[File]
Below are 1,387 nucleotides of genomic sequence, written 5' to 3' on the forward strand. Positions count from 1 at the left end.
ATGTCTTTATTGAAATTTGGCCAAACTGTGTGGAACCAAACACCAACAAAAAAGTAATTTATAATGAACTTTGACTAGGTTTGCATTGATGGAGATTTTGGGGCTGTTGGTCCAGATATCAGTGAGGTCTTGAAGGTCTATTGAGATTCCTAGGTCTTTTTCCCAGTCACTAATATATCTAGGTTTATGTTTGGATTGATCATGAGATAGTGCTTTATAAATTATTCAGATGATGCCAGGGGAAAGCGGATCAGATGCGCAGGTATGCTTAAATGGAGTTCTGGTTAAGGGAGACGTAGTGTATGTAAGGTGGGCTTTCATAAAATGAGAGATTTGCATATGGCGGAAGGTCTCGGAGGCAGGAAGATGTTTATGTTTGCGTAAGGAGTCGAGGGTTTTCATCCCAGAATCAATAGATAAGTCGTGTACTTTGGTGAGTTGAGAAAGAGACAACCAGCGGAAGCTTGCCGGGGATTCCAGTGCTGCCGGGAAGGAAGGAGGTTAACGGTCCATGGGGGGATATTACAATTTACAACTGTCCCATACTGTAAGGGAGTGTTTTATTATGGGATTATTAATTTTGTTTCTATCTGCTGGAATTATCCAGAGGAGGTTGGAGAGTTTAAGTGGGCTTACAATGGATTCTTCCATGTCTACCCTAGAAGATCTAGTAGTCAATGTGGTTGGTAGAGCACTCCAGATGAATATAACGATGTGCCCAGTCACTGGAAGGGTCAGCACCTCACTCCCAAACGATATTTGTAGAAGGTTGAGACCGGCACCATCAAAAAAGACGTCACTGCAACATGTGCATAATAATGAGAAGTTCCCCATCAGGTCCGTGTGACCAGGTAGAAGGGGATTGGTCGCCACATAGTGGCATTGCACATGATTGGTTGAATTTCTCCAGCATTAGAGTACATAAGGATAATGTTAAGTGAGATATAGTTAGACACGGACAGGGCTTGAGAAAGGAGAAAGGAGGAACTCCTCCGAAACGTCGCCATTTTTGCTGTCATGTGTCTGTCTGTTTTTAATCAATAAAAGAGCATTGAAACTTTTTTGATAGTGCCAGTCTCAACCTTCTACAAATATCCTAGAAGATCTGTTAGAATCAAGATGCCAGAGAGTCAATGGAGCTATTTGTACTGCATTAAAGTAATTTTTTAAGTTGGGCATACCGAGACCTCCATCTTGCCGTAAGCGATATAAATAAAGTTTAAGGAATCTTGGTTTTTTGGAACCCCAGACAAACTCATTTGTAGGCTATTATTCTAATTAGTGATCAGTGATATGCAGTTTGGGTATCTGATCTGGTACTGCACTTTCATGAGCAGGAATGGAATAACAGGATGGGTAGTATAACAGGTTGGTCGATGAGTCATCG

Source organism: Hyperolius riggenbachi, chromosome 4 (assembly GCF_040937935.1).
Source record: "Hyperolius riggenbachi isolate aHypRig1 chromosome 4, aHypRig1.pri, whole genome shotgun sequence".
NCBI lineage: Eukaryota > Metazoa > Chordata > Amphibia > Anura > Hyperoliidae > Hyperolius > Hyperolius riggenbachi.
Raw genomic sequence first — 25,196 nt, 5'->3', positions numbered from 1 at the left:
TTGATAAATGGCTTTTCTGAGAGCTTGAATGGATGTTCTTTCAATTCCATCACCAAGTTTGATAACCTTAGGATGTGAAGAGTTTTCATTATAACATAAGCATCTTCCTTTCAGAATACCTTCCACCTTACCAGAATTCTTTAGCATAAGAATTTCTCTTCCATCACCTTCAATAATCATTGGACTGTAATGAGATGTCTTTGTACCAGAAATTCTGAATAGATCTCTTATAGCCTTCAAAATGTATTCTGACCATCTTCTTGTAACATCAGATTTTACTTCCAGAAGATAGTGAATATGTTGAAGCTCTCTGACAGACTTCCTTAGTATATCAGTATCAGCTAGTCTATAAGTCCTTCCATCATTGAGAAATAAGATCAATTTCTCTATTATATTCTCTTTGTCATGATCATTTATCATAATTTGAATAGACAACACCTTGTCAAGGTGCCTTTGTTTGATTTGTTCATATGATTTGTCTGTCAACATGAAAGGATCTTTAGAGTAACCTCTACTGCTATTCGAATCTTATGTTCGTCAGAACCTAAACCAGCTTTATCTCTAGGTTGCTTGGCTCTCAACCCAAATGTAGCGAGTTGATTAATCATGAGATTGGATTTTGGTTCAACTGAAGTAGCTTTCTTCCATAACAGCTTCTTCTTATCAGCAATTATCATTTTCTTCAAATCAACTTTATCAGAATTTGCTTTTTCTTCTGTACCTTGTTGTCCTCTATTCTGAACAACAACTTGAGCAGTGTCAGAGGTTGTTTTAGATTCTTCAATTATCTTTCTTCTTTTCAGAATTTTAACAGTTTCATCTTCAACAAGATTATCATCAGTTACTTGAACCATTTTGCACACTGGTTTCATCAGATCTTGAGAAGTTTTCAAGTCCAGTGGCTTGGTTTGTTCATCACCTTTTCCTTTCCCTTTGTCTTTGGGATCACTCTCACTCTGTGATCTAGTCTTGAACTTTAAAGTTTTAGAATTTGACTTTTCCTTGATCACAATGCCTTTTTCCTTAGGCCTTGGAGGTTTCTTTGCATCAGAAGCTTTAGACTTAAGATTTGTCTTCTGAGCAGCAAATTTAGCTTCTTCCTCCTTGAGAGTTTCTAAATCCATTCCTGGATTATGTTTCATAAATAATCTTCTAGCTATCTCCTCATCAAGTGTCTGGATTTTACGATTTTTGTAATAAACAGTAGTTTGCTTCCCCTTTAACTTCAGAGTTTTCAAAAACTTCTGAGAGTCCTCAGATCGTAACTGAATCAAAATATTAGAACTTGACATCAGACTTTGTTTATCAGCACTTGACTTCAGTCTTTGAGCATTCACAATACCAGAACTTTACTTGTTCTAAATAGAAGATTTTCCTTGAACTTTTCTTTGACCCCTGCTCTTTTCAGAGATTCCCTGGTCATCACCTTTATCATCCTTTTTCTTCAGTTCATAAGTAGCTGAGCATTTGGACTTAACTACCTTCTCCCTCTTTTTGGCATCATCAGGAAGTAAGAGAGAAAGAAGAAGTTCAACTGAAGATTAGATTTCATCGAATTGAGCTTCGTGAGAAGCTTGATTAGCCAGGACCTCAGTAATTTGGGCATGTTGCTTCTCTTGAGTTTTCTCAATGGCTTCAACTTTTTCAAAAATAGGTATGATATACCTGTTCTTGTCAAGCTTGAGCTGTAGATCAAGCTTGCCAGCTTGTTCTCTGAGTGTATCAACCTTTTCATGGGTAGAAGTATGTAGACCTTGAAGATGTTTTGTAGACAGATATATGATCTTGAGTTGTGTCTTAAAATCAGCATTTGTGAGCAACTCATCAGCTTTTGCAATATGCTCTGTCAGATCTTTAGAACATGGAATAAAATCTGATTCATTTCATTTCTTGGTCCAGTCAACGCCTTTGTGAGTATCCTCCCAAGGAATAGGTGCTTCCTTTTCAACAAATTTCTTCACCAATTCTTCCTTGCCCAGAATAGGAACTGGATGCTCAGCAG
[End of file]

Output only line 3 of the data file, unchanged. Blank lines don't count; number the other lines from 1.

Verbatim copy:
Source organism: Hyperolius riggenbachi, chromosome 4 (assembly GCF_040937935.1).